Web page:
Program

e.g. overflow, division by zero Generated by internal processor timer Used in pre-emptive multi-tasking from I/O controller e.g. memory parity error
Richard Salomon, Sudipto Mitra Copyright Box Hill Institute

Timer
 

I/O

Hardware failure

March 20, 2012

Instruction cycle with Interrupts
Interrupts Enabled

Handle Interrupt Request (Switch task)
Check for Interrupts

Interrupts Disabled START

IF

EI

Interrupts Enabled STOP
March 20, 2012

Richard Salomon, Sudipto Mitra Copyright Box Hill Institute

Instruction Formats
Machine code instructions tell the CPU two things  What to do. This is called the operator and is typically MOVE, ADD, SUBTRACT, AND, OR, etc.  What to do it to. This/these are called the operands and can be CPU registers.

March 20, 2012

Richard Salomon, Sudipto Mitra Copyright Box Hill Institute

Machine organization and instruction sets

Computer architectures are closely related to what their instructions may be able to do, and may be categorised as:
Zero Address  One address  Two Address and  Three Address

architectures.
March 20, 2012

Richard Salomon, Sudipto Mitra Copyright Box Hill Institute

Machine organization and instruction sets

  

Zero address architectures support only zero address instructions One address architectures support zero address and one address instructions, and so on ... Most personal computers have two address architecture Instructions are usually categorised by function as: data transfer, arithmetic, logic, machine control instructions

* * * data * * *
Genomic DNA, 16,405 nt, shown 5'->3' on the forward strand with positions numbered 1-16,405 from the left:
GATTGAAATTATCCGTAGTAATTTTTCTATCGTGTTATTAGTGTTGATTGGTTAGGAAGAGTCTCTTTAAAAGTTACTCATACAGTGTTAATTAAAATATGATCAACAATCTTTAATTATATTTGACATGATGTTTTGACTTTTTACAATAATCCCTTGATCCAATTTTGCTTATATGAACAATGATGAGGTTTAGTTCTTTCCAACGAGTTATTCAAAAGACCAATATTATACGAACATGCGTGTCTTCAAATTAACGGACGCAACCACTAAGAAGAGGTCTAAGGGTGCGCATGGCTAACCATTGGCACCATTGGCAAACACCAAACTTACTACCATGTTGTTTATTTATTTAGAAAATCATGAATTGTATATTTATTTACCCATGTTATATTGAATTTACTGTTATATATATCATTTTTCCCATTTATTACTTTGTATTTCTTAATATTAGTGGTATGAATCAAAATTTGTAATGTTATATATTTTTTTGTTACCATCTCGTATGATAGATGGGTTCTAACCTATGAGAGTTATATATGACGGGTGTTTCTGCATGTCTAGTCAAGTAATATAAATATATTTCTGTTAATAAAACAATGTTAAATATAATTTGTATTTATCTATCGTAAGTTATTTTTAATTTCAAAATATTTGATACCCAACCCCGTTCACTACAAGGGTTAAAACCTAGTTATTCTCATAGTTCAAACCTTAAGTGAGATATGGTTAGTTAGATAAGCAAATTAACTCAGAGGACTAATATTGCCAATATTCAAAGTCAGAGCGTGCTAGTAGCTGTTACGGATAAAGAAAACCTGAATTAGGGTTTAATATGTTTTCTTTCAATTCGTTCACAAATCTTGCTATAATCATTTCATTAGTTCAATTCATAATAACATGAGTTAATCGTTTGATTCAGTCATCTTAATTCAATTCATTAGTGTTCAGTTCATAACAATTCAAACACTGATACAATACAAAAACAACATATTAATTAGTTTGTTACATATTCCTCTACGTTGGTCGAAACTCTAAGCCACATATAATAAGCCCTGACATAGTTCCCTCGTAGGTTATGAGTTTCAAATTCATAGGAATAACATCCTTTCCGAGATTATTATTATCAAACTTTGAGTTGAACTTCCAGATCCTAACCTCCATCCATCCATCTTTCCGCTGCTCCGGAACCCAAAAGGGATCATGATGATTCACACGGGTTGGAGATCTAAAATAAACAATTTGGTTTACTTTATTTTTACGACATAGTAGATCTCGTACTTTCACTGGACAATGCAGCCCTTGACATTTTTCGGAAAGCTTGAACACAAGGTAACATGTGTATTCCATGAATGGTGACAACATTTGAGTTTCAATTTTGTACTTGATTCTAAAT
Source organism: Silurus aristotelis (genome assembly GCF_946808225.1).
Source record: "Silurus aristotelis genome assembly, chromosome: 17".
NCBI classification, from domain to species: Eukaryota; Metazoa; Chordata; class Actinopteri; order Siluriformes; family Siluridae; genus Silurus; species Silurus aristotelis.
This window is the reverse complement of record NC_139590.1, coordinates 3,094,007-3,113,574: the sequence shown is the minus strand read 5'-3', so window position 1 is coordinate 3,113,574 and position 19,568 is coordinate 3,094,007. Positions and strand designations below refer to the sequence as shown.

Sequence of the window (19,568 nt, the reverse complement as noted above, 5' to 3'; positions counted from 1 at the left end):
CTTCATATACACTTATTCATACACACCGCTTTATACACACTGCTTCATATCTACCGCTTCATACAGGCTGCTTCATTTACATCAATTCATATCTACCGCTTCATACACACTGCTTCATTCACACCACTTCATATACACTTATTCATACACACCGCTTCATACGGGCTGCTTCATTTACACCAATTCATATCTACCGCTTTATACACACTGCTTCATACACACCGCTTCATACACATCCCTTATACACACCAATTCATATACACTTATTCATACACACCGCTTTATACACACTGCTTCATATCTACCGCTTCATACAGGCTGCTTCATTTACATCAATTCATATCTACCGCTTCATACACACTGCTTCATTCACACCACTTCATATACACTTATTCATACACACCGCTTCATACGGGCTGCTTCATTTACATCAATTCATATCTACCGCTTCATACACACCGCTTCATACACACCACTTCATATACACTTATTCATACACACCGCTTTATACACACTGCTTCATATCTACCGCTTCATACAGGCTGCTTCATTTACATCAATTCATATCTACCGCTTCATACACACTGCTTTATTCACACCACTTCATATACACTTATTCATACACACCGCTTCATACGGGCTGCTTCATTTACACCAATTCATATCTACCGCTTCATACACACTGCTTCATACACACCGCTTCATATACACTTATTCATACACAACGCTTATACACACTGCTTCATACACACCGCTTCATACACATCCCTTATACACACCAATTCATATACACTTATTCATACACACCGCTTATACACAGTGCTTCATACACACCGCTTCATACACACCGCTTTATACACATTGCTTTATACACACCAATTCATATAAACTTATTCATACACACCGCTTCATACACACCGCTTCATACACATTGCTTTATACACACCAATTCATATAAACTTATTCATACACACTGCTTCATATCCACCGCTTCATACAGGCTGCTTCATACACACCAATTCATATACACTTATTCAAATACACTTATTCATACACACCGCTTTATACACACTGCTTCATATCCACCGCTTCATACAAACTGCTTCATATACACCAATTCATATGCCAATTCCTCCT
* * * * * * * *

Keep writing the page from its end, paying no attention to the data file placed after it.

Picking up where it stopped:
March 20, 2012

Richard Salomon, Sudipto Mitra Copyright Box Hill Institute

Zero Address Architecture
also known as Stack Architecture
e.g. HP calculator, FPUs
r0

IN-OUT

r1
r2 ALU
March 20, 2012

r3
Richard Salomon, Sudipto Mitra Copyright Box Hill Institute

Zero Address Instructions

Do not provide direct reference to the data within the instruction

The location of the data is predefined (implied) within the architecture
Instruction examples: Push, Pop (Pull), add, sub, or, and, xor
Richard Salomon, Sudipto Mitra Copyright Box Hill Institute

March 20, 2012

Zero Address Architecture Example

Consider: x = (2 + 3) * 4 – 12/6 ; The above infix expression must be first converted to its equivalent postfix notation: 2,3,+,4,*,12,6,/,This can be done with the help of Dijkstra’s algorithm

March 20, 2012

Richard Salomon, Sudipto Mitra Copyright Box Hill Institute

push 2 push 3 add push 4 mul push 12 push 6 div sub pop

One Address Architecture
early micro-computers

I-O

Accumulator

ALU
March 20, 2012

Richard Salomon, Sudipto Mitra Copyright Box Hill Institute

One Address Instructions

Provide direct reference for one operand only

The other operand is in a predefined accumulator  Instruction examples: ld m3, st m4, sub m25